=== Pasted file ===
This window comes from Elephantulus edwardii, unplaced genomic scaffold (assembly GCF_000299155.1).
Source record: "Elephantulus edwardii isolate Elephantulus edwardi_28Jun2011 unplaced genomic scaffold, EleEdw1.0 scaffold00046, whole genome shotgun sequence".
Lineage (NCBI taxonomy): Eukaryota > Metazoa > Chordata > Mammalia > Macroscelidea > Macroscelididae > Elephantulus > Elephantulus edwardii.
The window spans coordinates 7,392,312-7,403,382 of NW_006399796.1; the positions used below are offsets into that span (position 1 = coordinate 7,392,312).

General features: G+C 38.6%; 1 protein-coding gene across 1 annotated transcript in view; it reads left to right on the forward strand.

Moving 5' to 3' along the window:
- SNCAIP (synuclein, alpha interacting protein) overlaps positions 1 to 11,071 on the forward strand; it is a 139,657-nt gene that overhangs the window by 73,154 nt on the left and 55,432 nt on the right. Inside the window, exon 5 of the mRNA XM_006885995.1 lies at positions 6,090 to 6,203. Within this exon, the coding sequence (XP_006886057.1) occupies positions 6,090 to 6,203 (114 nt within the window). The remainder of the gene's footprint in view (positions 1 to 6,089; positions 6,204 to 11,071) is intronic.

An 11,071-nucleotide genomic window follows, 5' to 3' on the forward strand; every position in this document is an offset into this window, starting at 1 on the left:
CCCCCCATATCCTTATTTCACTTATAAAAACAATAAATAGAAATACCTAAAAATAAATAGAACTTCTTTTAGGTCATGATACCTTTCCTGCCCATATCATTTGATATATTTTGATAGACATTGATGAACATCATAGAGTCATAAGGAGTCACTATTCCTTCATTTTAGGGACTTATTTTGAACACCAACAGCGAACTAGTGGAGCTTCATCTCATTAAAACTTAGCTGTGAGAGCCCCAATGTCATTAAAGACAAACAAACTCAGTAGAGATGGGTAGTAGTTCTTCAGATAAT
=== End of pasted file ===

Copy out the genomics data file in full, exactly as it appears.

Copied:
This window comes from Elephantulus edwardii, unplaced genomic scaffold (assembly GCF_000299155.1).
Source record: "Elephantulus edwardii isolate Elephantulus edwardi_28Jun2011 unplaced genomic scaffold, EleEdw1.0 scaffold00046, whole genome shotgun sequence".
Lineage (NCBI taxonomy): Eukaryota > Metazoa > Chordata > Mammalia > Macroscelidea > Macroscelididae > Elephantulus > Elephantulus edwardii.
The window spans coordinates 7,392,312-7,403,382 of NW_006399796.1; the positions used below are offsets into that span (position 1 = coordinate 7,392,312).

General features: G+C 38.6%; 1 protein-coding gene across 1 annotated transcript in view; it reads left to right on the forward strand.

Moving 5' to 3' along the window:
- SNCAIP (synuclein, alpha interacting protein) overlaps positions 1 to 11,071 on the forward strand; it is a 139,657-nt gene that overhangs the window by 73,154 nt on the left and 55,432 nt on the right. Inside the window, exon 5 of the mRNA XM_006885995.1 lies at positions 6,090 to 6,203. Within this exon, the coding sequence (XP_006886057.1) occupies positions 6,090 to 6,203 (114 nt within the window). The remainder of the gene's footprint in view (positions 1 to 6,089; positions 6,204 to 11,071) is intronic.

An 11,071-nucleotide genomic window follows, 5' to 3' on the forward strand; every position in this document is an offset into this window, starting at 1 on the left:
CCCCCCATATCCTTATTTCACTTATAAAAACAATAAATAGAAATACCTAAAAATAAATAGAACTTCTTTTAGGTCATGATACCTTTCCTGCCCATATCATTTGATATATTTTGATAGACATTGATGAACATCATAGAGTCATAAGGAGTCACTATTCCTTCATTTTAGGGACTTATTTTGAACACCAACAGCGAACTAGTGGAGCTTCATCTCATTAAAACTTAGCTGTGAGAGCCCCAATGTCATTAAAGACAAACAAACTCAGTAGAGATGGGTAGTAGTTCTTCAGATAAT